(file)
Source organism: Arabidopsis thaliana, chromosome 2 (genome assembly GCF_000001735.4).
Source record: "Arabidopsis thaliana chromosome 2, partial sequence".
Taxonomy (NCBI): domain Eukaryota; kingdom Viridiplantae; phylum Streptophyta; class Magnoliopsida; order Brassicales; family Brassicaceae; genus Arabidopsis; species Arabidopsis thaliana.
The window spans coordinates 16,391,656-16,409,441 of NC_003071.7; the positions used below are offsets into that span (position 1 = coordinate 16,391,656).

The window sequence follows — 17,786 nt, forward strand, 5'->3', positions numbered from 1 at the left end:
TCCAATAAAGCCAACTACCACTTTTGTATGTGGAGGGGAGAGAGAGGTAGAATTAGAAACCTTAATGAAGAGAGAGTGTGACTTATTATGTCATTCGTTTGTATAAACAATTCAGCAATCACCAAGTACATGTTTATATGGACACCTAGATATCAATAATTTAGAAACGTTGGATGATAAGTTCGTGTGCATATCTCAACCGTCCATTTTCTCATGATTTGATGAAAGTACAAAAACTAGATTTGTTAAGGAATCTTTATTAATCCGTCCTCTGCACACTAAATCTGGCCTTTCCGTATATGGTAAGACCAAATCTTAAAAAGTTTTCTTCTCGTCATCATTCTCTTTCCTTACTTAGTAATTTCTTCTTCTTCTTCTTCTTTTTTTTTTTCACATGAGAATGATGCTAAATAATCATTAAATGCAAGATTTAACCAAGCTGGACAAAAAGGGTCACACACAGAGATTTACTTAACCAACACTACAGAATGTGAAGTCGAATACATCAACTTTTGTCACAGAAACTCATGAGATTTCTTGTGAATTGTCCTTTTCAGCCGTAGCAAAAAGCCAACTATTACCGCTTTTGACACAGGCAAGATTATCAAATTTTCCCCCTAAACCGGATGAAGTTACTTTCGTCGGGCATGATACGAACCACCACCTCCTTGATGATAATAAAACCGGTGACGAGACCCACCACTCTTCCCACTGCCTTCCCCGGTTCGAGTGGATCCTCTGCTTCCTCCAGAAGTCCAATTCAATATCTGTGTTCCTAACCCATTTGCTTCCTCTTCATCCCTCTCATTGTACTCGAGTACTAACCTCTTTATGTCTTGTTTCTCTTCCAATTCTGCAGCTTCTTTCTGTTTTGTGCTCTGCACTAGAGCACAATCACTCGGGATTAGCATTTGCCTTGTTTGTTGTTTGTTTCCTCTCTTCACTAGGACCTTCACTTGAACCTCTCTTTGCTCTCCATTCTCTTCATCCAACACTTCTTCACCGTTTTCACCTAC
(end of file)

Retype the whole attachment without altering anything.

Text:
Source organism: Arabidopsis thaliana, chromosome 2 (genome assembly GCF_000001735.4).
Source record: "Arabidopsis thaliana chromosome 2, partial sequence".
Taxonomy (NCBI): domain Eukaryota; kingdom Viridiplantae; phylum Streptophyta; class Magnoliopsida; order Brassicales; family Brassicaceae; genus Arabidopsis; species Arabidopsis thaliana.
The window spans coordinates 16,391,656-16,409,441 of NC_003071.7; the positions used below are offsets into that span (position 1 = coordinate 16,391,656).

The window sequence follows — 17,786 nt, forward strand, 5'->3', positions numbered from 1 at the left end:
TCCAATAAAGCCAACTACCACTTTTGTATGTGGAGGGGAGAGAGAGGTAGAATTAGAAACCTTAATGAAGAGAGAGTGTGACTTATTATGTCATTCGTTTGTATAAACAATTCAGCAATCACCAAGTACATGTTTATATGGACACCTAGATATCAATAATTTAGAAACGTTGGATGATAAGTTCGTGTGCATATCTCAACCGTCCATTTTCTCATGATTTGATGAAAGTACAAAAACTAGATTTGTTAAGGAATCTTTATTAATCCGTCCTCTGCACACTAAATCTGGCCTTTCCGTATATGGTAAGACCAAATCTTAAAAAGTTTTCTTCTCGTCATCATTCTCTTTCCTTACTTAGTAATTTCTTCTTCTTCTTCTTCTTTTTTTTTTTCACATGAGAATGATGCTAAATAATCATTAAATGCAAGATTTAACCAAGCTGGACAAAAAGGGTCACACACAGAGATTTACTTAACCAACACTACAGAATGTGAAGTCGAATACATCAACTTTTGTCACAGAAACTCATGAGATTTCTTGTGAATTGTCCTTTTCAGCCGTAGCAAAAAGCCAACTATTACCGCTTTTGACACAGGCAAGATTATCAAATTTTCCCCCTAAACCGGATGAAGTTACTTTCGTCGGGCATGATACGAACCACCACCTCCTTGATGATAATAAAACCGGTGACGAGACCCACCACTCTTCCCACTGCCTTCCCCGGTTCGAGTGGATCCTCTGCTTCCTCCAGAAGTCCAATTCAATATCTGTGTTCCTAACCCATTTGCTTCCTCTTCATCCCTCTCATTGTACTCGAGTACTAACCTCTTTATGTCTTGTTTCTCTTCCAATTCTGCAGCTTCTTTCTGTTTTGTGCTCTGCACTAGAGCACAATCACTCGGGATTAGCATTTGCCTTGTTTGTTGTTTGTTTCCTCTCTTCACTAGGACCTTCACTTGAACCTCTCTTTGCTCTCCATTCTCTTCATCCAACACTTCTTCACCGTTTTCACCTAC